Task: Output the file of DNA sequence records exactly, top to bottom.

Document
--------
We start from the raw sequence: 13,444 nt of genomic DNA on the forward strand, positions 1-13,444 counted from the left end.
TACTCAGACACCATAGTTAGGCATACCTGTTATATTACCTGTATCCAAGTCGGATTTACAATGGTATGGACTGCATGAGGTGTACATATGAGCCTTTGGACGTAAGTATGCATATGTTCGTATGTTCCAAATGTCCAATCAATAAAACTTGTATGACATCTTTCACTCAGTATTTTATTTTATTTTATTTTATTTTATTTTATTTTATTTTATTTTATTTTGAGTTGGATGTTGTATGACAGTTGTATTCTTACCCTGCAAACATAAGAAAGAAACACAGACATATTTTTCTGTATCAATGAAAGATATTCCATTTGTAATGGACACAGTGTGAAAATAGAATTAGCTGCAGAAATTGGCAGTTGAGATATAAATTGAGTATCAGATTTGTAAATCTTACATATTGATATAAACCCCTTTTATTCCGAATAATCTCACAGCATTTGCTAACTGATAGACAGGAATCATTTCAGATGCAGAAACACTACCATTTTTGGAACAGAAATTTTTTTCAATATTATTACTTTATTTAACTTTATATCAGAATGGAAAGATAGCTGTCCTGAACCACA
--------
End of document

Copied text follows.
We start from the raw sequence: 13,444 nt of genomic DNA on the forward strand, positions 1-13,444 counted from the left end.
TACTCAGACACCATAGTTAGGCATACCTGTTATATTACCTGTATCCAAGTCGGATTTACAATGGTATGGACTGCATGAGGTGTACATATGAGCCTTTGGACGTAAGTATGCATATGTTCGTATGTTCCAAATGTCCAATCAATAAAACTTGTATGACATCTTTCACTCAGTATTTTATTTTATTTTATTTTATTTTATTTTATTTTATTTTATTTTATTTTGAGTTGGATGTTGTATGACAGTTGTATTCTTACCCTGCAAACATAAGAAAGAAACACAGACATATTTTTCTGTATCAATGAAAGATATTCCATTTGTAATGGACACAGTGTGAAAATAGAATTAGCTGCAGAAATTGGCAGTTGAGATATAAATTGAGTATCAGATTTGTAAATCTTACATATTGATATAAACCCCTTTTATTCCGAATAATCTCACAGCATTTGCTAACTGATAGACAGGAATCATTTCAGATGCAGAAACACTACCATTTTTGGAACAGAAATTTTTTTCAATATTATTACTTTATTTAACTTTATATCAGAATGGAAAGATAGCTGTCCTGAACCACA